Inkalamu is making waves in the world of gems, and rightly so. Gemfields, a London-based mining company, in association with the Industrial Development Corporation of Zambia, discovered this 'lion' of a mineral from Kagem, the largest open pit mine. At 5,655 carats, this sparkling emerald is mesmerising.
Some stones get named and find a place in history while others don't. Since it was mined in Zambia, Gemfields decided to pay tribute to wildlife by naming it Inkalamu, which means lion in the local language. As part of their proceeds go towards wildlife preservation, and also because this is a huge stone, this beautiful green beryl got a name to match. “What determines this choice is a matter of instinct and experience of the miners and jewellers. Of course, the weight, clarity and translucence play a part. In the case of Inkalamu, all these elements were in place,” says Rishabh Tongya, Creative Director of Diacolor, the jewellery firm that bought the Inkalamu at an auction in Singapore last year. “Weight alone is not the deciding factor.”
Emeralds are as old as time or almost. The oldest one is said to date back to 2.97 billion years. That's the marvel of carbon dating. The earliest known emerald mines were in Egypt. The most prized green stones from the beryl family in present times come from Colombia, Brazil and now Zambia and even Ethiopia. But history steps in, too. Cleopatra, the famously charismatic queen of Egypt loved this vivid mineral. Closer to our times, Elizabeth Taylor, the Hollywood beauty, is said to have paid $280,000 per carat for a pendant.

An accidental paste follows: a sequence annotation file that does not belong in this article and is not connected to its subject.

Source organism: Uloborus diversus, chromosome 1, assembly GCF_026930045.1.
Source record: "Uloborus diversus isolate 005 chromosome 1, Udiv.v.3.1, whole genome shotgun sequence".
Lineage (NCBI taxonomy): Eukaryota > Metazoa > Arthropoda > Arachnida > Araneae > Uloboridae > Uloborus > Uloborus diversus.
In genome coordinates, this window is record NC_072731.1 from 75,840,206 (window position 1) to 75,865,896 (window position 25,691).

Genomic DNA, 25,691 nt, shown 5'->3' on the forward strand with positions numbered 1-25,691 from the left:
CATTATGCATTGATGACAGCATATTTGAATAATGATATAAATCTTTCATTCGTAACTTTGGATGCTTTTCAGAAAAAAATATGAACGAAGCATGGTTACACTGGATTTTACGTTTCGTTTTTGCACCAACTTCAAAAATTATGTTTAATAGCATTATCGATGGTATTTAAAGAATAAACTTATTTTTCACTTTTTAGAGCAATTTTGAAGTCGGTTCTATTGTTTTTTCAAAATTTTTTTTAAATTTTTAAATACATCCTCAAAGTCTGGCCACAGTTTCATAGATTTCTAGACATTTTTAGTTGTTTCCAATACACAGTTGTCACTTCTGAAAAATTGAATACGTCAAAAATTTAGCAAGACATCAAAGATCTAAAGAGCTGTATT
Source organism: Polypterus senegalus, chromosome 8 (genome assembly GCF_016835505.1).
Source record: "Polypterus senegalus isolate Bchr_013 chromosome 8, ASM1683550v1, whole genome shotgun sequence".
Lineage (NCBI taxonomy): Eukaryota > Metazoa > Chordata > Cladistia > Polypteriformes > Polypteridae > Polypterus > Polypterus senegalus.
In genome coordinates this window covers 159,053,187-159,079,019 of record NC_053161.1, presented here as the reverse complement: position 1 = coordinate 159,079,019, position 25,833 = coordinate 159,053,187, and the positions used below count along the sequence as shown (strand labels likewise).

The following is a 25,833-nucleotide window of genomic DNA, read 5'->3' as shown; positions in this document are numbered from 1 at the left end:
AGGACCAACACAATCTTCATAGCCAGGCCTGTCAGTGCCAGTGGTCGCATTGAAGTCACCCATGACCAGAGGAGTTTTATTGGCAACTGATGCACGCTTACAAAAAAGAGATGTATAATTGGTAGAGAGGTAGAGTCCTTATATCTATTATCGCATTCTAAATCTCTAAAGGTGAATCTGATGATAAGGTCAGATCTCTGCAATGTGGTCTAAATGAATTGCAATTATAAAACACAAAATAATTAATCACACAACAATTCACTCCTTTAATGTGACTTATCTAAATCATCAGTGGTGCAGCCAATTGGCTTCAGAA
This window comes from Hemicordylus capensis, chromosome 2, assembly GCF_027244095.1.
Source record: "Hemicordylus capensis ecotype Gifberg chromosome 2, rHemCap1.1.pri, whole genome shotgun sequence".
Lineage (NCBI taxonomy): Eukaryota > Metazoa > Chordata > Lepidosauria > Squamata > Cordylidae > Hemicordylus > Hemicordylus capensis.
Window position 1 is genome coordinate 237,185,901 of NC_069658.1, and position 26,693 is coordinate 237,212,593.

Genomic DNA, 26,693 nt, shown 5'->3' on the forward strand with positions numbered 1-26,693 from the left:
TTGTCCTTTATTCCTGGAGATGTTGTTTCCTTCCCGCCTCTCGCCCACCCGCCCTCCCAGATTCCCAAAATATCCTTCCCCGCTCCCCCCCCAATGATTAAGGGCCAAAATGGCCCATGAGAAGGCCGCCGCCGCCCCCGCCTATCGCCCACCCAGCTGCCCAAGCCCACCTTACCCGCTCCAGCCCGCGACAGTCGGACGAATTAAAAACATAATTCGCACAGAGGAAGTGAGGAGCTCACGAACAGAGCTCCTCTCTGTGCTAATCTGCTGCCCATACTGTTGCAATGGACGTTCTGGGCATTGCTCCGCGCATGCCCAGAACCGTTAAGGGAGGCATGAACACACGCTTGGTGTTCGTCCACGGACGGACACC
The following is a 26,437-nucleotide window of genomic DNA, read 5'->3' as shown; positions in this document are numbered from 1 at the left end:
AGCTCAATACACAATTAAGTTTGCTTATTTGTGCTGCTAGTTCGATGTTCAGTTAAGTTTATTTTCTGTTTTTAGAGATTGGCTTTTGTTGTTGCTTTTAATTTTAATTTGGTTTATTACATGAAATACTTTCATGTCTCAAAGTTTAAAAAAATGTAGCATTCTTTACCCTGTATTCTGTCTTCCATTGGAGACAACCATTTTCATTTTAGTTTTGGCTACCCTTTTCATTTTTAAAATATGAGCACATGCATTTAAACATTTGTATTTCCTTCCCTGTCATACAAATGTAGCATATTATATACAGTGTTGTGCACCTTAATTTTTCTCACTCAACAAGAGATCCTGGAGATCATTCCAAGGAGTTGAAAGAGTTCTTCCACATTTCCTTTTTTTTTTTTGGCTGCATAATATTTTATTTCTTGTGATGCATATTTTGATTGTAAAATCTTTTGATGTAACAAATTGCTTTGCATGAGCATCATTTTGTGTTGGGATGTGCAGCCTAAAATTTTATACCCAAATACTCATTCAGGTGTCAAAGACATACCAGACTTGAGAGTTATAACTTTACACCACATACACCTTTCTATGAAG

There are no rules (4Cs - colour, cut, clarity, carat) as for diamonds. More than anything, a trusted jeweller's instinct is the key to buying a quality stone. He would best advise you on the purity of its colour, the inclusions or the internal patterns in the stone, the density and the rectangular steps or emerald cuts. Rishabh Tongya insists that a good jeweller would be the best guide.
He says they have no plans at present to cut and polish the Inkalamu. At 5,655 carats (1,113grams), it would be a shame to chip away from its impressive size. There are discussions afoot with museums to display the stone in all its glory to the citizens of this country. Having delved deep into their pockets to acquire the Inkalamu from Gemfields at an auction, Diacolor has no immediate plans to recover the cost.
“There's such a thing as nain sukh (for the pleasure of the eyes),” Rishabh Tongya says with a smile.